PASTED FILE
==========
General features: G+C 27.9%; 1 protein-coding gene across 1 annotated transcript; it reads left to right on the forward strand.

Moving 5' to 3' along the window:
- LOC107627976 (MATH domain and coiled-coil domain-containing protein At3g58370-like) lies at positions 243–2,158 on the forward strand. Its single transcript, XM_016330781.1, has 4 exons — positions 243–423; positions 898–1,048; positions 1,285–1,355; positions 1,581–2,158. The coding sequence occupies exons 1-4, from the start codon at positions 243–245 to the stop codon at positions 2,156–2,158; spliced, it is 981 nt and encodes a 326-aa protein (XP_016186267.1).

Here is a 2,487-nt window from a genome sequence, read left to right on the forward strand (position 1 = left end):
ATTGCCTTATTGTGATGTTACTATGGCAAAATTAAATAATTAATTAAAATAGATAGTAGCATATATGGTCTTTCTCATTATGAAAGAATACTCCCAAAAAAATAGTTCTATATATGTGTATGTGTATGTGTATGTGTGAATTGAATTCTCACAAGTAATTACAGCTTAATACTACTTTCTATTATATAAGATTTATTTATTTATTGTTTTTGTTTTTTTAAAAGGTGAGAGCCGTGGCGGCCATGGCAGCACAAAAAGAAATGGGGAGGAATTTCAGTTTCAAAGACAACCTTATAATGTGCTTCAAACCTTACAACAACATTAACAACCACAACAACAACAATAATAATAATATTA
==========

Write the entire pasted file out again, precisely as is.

General features: G+C 27.9%; 1 protein-coding gene across 1 annotated transcript; it reads left to right on the forward strand.

Moving 5' to 3' along the window:
- LOC107627976 (MATH domain and coiled-coil domain-containing protein At3g58370-like) lies at positions 243–2,158 on the forward strand. Its single transcript, XM_016330781.1, has 4 exons — positions 243–423; positions 898–1,048; positions 1,285–1,355; positions 1,581–2,158. The coding sequence occupies exons 1-4, from the start codon at positions 243–245 to the stop codon at positions 2,156–2,158; spliced, it is 981 nt and encodes a 326-aa protein (XP_016186267.1).

Here is a 2,487-nt window from a genome sequence, read left to right on the forward strand (position 1 = left end):
ATTGCCTTATTGTGATGTTACTATGGCAAAATTAAATAATTAATTAAAATAGATAGTAGCATATATGGTCTTTCTCATTATGAAAGAATACTCCCAAAAAAATAGTTCTATATATGTGTATGTGTATGTGTATGTGTGAATTGAATTCTCACAAGTAATTACAGCTTAATACTACTTTCTATTATATAAGATTTATTTATTTATTGTTTTTGTTTTTTTAAAAGGTGAGAGCCGTGGCGGCCATGGCAGCACAAAAAGAAATGGGGAGGAATTTCAGTTTCAAAGACAACCTTATAATGTGCTTCAAACCTTACAACAACATTAACAACCACAACAACAACAATAATAATAATATTA